Meditation is an ideal way to pray. Using God's word (Lectio Divina) allows me to hear, listen and reflect on what the Lord wants to say to me - to one of his disciples - just like He did two thousand years ago.
The best time to reflect is at the beginning of the day and for at least 15 to 30 minutes.
Prior to going to sleep, read the Mass readings for the next day and then, in the morning, reflect on the Meditation offered on this website.
I hope these daily meditations allow you to know, love and imitate the Lord in a more meaningful way.
God bless you!

Tuesday, November 29, 2011

Mt 8:5-11 The Wise and Childlike

Mt 8:5-11 The Wise and Childlike

(Click here for readings)

Turning to the disciples in private, Jesus said, “Blessed are the eyes that see what you see. For I say to you, many prophets and kings desired to see what you see, but did not see it, and to hear what you hear, but did not hear it.”

I do it and I shouldn't. I spend way too much time in front of a computer screen and not enough time in front of my window. I spend way too much time working and not enough time reflecting. I spend way too much time using a computer program and not enough time as a human organism. What am I subjecting my eyes and ears to hear all day long?

A while back I took a trip up to Wisconsin to visit a priest friend. On the flight over there I sat next to man that was dabbling on his iPad. I glanced over and saw a very interesting application. He was initiating a kind of GPS program that allowed him to track our flight in real time. Curious, I asked my temporary neighbor why he got that GPS application. He told me that he thought it would be interesting to track our actual flight. He also liked how he could see our flight in relation to the surrounding area.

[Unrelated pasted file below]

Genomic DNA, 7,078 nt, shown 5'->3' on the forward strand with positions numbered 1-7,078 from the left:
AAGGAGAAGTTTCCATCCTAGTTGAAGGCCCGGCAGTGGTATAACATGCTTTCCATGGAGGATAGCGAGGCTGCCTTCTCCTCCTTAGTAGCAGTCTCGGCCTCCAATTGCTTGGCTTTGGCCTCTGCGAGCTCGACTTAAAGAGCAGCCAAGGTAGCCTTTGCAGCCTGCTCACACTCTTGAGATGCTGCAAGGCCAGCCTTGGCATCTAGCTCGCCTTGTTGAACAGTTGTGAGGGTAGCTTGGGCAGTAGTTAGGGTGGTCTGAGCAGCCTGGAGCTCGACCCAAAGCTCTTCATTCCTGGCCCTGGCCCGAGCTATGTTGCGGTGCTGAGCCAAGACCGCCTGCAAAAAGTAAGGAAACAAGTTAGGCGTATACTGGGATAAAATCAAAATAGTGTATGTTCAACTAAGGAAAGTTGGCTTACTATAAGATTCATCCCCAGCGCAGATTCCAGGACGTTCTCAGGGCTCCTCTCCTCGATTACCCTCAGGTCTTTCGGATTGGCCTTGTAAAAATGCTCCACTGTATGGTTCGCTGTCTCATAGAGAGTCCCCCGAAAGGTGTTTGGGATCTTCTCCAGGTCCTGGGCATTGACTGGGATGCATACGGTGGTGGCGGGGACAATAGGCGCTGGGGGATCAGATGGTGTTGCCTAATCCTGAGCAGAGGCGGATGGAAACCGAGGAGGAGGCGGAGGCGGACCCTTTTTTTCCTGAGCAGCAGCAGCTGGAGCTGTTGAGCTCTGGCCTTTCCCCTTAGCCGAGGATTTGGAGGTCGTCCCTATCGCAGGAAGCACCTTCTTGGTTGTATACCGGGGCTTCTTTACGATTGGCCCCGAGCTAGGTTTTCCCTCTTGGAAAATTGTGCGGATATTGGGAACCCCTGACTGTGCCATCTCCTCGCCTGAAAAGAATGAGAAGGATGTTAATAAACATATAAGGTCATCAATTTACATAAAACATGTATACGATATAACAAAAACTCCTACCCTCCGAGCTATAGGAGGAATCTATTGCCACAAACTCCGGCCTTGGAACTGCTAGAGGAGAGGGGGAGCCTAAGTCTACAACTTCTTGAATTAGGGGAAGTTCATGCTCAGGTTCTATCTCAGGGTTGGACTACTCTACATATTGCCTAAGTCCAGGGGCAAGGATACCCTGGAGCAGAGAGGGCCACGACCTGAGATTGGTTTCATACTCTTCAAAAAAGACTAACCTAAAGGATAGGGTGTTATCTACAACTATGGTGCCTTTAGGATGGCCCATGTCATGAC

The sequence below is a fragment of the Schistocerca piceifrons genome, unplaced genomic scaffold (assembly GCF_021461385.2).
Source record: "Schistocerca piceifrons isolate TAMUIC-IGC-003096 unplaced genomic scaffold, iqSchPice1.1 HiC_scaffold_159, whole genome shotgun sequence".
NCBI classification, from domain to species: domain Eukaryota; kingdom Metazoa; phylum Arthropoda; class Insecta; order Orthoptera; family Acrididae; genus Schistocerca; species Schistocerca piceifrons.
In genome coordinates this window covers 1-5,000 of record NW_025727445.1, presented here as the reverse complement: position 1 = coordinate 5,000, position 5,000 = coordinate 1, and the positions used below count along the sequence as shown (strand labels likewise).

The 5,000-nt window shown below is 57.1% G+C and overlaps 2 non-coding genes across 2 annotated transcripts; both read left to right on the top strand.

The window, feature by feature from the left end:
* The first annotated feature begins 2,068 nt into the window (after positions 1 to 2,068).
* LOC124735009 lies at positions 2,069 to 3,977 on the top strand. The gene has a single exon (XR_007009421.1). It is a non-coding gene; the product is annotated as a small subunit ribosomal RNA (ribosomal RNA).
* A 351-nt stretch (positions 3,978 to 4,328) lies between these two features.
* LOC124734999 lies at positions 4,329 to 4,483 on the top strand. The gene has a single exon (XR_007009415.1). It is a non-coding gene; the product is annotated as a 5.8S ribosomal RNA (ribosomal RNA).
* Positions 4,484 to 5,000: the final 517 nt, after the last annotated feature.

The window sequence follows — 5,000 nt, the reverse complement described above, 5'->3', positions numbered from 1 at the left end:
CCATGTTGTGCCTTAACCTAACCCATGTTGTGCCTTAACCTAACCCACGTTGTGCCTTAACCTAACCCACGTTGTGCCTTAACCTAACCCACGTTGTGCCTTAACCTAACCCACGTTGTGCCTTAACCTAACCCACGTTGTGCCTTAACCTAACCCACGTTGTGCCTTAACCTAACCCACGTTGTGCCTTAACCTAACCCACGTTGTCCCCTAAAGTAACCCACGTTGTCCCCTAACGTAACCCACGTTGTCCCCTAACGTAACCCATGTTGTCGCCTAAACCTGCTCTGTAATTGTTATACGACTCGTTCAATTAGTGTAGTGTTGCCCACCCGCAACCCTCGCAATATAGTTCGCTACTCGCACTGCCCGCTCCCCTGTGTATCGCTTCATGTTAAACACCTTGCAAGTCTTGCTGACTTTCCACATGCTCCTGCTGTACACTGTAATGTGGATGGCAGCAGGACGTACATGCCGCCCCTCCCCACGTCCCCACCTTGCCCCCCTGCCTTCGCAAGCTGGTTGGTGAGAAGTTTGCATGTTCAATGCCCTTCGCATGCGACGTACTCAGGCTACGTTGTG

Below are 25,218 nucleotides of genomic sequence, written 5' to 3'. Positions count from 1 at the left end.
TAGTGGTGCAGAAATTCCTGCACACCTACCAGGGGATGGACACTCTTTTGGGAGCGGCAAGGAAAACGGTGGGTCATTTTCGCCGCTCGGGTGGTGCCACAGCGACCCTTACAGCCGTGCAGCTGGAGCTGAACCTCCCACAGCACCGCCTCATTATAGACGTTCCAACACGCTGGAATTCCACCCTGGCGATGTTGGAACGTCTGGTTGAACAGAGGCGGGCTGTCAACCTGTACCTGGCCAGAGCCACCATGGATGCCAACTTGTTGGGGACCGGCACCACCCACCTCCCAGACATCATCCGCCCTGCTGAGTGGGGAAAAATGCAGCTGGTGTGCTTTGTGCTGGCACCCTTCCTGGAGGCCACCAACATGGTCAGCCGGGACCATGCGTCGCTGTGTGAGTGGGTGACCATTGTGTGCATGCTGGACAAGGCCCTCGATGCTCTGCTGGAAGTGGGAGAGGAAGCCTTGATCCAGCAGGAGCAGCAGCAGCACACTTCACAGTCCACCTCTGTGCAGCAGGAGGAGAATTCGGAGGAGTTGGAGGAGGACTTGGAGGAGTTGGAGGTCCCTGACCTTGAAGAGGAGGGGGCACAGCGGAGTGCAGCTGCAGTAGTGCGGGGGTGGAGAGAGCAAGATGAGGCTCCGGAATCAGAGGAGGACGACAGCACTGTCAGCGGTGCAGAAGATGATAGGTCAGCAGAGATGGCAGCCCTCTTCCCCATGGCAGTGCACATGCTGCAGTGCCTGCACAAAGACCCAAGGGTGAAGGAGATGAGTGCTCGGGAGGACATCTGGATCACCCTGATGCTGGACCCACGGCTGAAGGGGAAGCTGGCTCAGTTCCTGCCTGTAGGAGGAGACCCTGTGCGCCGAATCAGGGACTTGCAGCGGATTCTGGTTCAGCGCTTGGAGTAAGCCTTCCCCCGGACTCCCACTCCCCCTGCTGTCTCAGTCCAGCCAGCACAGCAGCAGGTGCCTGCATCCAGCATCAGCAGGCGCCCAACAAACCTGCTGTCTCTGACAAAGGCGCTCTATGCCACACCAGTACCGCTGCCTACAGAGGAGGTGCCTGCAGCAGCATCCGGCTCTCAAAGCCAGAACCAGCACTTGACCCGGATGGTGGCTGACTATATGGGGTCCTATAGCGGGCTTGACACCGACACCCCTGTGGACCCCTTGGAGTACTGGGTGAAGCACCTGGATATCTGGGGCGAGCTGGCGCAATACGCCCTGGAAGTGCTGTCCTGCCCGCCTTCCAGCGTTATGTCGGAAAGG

At first, it was very interesting and I followed along. But I got bored after about five minutes and so I decided to sit back and read once again my book, Orthodoxy, by G.K. Chesterton.

Thirty minutes later, I glanced at my fellow passenger and noticed he had turned off the application and was now watching what looked like a documentary on planes and flying. After about an hour of that, he turned off his iPad and was starring out his window. It seemed to me as though he had had enough of our flight in the virtual world and was more interested in observing our flight in the real world.

Life is much more interesting when lived rather than observed. It is much more interesting to play football than to watch it. It is much more interesting to watch football live rather than to watch it on a flat screen TV. It is very interesting to see a 3D movie. It is remarkable to participate in a 4D movie!

The wise try to imitate reality. The childlike enjoy the real thing. Science classes were much more interesting to me when I had the chance to go outside, touch a tree, pull its bark and lick it! Yes, I had an awesome science teacher who understood children better than the experts!

I don’t think the man sitting next to me would have the guts to tell me, “You know what…I thought this program would interest me. But in the end, it bores me!”

Isn’t this the case with all programs? We buy them. We use them. We get bored of them! Kids do not have a hard time telling their parents or teachers that such-and-such is boring! Yes, they can spend hours and hours watching TV or sitting in front of a computer. But if they were given the chance to go outside and play stickball, they would be out there in a heartbeat.

What I am saying is simple: We have a world. I was born in it (I got through all the barriers my neighbors put in it), and now it is time to enjoy it! Is it so hard to see that God created it? Is that so hard to hear? It shouldn’t be! It should actually be music to my ears and stimulate wonder in my thoughts. It’s not hard to see how exceptional life is. I find the human race more entertaining and more fascinating than the creatures in the movies Super 8 or Battle LA! I find life more thrilling up close and personal than at thirty thousand feet. Life is better than a computer simulation for it is constantly changing along with me.

“Blessed are the eyes that see what you see” for all of our imitations cannot compare to the beauty and enormity of the real thing. Blessed are the wise that are childlike.